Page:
F. demonstrated market feasibility of the proposed program (e.g., 0 – no evidence that market analysis has been conducted or that market for proposed uses is supported by demand, 5 – market well documented by community-wide and developer studies and costs are in line with market)

G. price/lease payments offered for the property (e.g., 0 – NPV does not meet county’s listed price without any rationale, 5 – NPV greatly exceeds county’s listed price)

H. plan for managing neighborhood impacts including noise and air quality during demolition/deconstruction/remediation and construction. (e.g., 0 – no substantive plan presented, 5 – plan presented that minimizes neighborhood impacts to the maximum extent possible both during construction and after project is occupied)

2. Committee reviews staff scoring and either confirms or revises. Post for public review. – April

3. Optional interviews; public comment period/hearing. – May

4. Committee considers proposals, staff scoring, and public comments and recommends a decision to the Legislature. – May/June

5. Legislature considers committee recommendation and makes a final decision. – June/July





Ecovillage Construction Update 4/2015

21 04 2015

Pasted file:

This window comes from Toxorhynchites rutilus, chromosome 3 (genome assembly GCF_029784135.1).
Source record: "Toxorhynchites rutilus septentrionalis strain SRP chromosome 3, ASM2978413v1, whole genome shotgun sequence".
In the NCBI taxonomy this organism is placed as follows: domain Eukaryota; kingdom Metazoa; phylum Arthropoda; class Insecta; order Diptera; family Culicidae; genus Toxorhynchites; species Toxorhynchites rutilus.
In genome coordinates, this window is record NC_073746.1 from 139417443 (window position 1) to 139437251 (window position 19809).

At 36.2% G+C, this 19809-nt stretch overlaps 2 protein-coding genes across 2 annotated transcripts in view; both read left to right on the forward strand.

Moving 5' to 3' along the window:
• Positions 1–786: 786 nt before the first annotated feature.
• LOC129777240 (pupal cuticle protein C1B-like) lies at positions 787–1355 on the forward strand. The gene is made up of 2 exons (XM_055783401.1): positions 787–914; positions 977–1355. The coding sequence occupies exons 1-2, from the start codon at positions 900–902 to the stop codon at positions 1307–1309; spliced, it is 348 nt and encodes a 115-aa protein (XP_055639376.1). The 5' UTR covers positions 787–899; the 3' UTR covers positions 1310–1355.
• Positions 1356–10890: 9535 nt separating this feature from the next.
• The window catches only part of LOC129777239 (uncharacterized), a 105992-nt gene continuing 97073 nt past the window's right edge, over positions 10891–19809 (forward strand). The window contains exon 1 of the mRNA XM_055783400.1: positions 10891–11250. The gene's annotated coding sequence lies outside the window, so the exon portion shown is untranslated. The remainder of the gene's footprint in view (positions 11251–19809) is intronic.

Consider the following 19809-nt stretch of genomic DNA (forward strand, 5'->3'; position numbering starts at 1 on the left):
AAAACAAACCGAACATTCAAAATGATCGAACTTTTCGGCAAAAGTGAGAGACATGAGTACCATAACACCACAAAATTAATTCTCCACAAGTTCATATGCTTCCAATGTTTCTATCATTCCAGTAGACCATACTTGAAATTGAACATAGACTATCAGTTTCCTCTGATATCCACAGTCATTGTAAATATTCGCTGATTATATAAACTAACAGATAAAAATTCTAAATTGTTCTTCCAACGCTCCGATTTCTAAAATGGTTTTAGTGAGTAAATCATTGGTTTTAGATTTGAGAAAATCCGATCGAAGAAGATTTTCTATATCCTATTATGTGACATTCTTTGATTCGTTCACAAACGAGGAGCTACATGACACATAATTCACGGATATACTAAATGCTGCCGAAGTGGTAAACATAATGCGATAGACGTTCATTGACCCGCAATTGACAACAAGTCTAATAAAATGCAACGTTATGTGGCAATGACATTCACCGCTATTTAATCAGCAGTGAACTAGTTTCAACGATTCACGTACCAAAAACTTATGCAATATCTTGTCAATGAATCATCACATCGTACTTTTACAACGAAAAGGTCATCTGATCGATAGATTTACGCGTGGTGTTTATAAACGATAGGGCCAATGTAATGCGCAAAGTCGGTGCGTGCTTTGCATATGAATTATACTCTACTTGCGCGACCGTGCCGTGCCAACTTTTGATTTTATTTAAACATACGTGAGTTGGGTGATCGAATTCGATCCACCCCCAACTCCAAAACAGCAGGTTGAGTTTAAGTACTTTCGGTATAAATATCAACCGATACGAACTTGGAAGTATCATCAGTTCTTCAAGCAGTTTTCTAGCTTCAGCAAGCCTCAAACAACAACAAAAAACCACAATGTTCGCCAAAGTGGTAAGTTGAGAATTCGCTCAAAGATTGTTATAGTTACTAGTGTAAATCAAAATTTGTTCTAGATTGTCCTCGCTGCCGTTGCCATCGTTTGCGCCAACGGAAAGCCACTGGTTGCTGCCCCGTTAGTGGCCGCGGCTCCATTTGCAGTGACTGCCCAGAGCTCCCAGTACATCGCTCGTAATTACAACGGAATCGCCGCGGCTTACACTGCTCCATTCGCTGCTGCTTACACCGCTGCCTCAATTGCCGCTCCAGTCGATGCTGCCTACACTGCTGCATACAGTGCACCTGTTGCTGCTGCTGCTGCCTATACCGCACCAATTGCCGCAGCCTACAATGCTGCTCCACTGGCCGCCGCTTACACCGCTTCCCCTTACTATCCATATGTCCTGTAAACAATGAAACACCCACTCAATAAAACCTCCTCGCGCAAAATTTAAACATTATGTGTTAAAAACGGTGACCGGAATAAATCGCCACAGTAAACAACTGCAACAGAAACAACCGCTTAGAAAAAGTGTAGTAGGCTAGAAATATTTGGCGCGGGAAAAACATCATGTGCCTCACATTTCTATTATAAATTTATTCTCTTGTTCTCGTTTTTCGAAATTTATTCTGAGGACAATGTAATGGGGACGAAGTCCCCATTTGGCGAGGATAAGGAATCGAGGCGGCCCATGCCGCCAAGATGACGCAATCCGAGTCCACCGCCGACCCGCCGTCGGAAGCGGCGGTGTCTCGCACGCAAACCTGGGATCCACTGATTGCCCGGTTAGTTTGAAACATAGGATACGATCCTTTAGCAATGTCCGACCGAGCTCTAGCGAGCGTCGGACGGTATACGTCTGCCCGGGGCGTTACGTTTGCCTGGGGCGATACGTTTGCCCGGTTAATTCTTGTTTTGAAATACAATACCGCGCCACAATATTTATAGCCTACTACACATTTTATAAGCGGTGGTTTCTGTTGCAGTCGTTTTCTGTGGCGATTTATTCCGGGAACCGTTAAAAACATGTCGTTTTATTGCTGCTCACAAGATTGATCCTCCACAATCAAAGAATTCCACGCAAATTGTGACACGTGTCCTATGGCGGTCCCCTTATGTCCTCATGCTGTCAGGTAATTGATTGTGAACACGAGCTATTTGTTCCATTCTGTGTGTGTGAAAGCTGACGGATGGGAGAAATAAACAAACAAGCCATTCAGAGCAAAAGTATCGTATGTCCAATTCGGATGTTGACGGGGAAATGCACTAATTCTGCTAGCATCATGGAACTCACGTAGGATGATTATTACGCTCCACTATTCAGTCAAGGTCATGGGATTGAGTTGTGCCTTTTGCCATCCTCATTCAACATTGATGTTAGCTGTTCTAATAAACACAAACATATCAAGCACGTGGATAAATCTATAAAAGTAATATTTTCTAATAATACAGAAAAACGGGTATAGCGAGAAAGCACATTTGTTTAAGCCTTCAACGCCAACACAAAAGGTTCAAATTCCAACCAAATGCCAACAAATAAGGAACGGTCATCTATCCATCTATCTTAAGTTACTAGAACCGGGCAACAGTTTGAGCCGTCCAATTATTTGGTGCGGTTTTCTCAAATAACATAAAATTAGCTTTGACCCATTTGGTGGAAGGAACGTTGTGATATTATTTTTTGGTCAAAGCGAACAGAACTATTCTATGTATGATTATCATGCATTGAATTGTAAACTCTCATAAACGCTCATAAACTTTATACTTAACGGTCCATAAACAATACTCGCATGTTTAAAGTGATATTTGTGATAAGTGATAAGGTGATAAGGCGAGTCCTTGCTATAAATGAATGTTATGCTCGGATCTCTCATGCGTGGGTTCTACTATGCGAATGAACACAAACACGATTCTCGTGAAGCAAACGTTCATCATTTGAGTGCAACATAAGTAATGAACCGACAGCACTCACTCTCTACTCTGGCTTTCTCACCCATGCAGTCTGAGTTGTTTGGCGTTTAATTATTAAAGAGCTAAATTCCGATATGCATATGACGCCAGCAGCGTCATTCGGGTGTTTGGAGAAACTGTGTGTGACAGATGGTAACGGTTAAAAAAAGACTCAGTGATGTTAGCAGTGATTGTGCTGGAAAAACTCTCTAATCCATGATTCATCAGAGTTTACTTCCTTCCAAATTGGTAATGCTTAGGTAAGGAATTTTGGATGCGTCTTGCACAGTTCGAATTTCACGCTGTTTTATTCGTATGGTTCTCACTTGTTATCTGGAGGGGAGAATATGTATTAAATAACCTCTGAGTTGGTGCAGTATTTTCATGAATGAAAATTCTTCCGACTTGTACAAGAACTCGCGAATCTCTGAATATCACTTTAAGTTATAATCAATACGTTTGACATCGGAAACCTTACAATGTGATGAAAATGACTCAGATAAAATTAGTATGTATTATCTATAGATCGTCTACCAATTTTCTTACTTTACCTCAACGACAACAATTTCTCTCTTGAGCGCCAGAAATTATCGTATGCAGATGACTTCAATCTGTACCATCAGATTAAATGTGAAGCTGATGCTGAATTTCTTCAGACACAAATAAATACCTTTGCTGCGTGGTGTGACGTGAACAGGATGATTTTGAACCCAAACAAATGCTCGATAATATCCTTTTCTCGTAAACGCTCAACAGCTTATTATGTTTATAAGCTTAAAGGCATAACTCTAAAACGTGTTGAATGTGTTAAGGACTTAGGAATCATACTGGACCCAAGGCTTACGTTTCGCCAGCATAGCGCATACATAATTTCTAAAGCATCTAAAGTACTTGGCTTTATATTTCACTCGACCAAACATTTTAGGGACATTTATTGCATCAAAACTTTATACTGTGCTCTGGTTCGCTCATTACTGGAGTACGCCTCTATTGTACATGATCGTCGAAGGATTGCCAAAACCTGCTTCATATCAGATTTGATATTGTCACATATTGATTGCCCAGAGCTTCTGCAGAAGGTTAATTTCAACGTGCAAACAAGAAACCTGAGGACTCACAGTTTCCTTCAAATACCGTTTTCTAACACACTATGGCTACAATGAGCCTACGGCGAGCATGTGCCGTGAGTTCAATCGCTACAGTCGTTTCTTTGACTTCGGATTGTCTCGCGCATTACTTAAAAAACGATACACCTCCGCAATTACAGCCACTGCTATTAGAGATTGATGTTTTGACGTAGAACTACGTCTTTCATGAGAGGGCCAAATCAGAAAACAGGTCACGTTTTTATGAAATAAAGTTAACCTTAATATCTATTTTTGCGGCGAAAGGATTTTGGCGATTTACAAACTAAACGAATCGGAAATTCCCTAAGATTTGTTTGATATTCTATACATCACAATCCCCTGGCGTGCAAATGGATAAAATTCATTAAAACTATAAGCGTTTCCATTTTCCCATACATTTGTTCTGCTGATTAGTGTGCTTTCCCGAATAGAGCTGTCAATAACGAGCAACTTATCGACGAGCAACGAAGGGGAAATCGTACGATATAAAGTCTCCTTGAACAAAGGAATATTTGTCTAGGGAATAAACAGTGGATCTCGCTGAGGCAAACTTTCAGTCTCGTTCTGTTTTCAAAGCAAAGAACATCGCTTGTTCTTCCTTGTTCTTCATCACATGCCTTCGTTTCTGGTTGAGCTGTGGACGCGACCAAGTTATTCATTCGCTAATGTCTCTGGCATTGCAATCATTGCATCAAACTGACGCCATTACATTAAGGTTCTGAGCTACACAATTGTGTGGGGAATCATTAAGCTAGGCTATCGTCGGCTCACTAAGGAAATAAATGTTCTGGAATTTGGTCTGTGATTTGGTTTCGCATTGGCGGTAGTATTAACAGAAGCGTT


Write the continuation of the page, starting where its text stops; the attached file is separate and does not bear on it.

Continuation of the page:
Up on West Hill in the town of Ithaca, work progresses on the “Common House” apartment building for EcoVillage’s third neighborhood, called TREE (Third Residential Ecovillage Experience, following its first two, FROG and SONG). Since the end of December, exterior finishes have made their way onto most of the 4-story building; offhand it looks like some type of composite siding along with wood paneling, which adds character and brightness to the building’s otherwise muted appearance. Some sections have yet to be exterior finishes applied, and the housewrap is still visible. Balconies are being built on the northwest corner, but have yet to begin installation on the southeast corner.

The Common House will hold about 15 units, ranging from studios to 3-bedrooms. My previous back of the envelope calculation suggests 25-30 bedrooms in the building. When the Common House is finished later this spring, the TREE neighborhood, with 25 owner-occupied homes as well as the 15 apartments, will be complete, two and a half years after the first homes started construction.Planning for the TREE neighborhood began in 2007, but financial setbacks and the late 2000s recession resulted in an extended incubation and planning process, including a revision that increased the number of housing units from 30 to 40.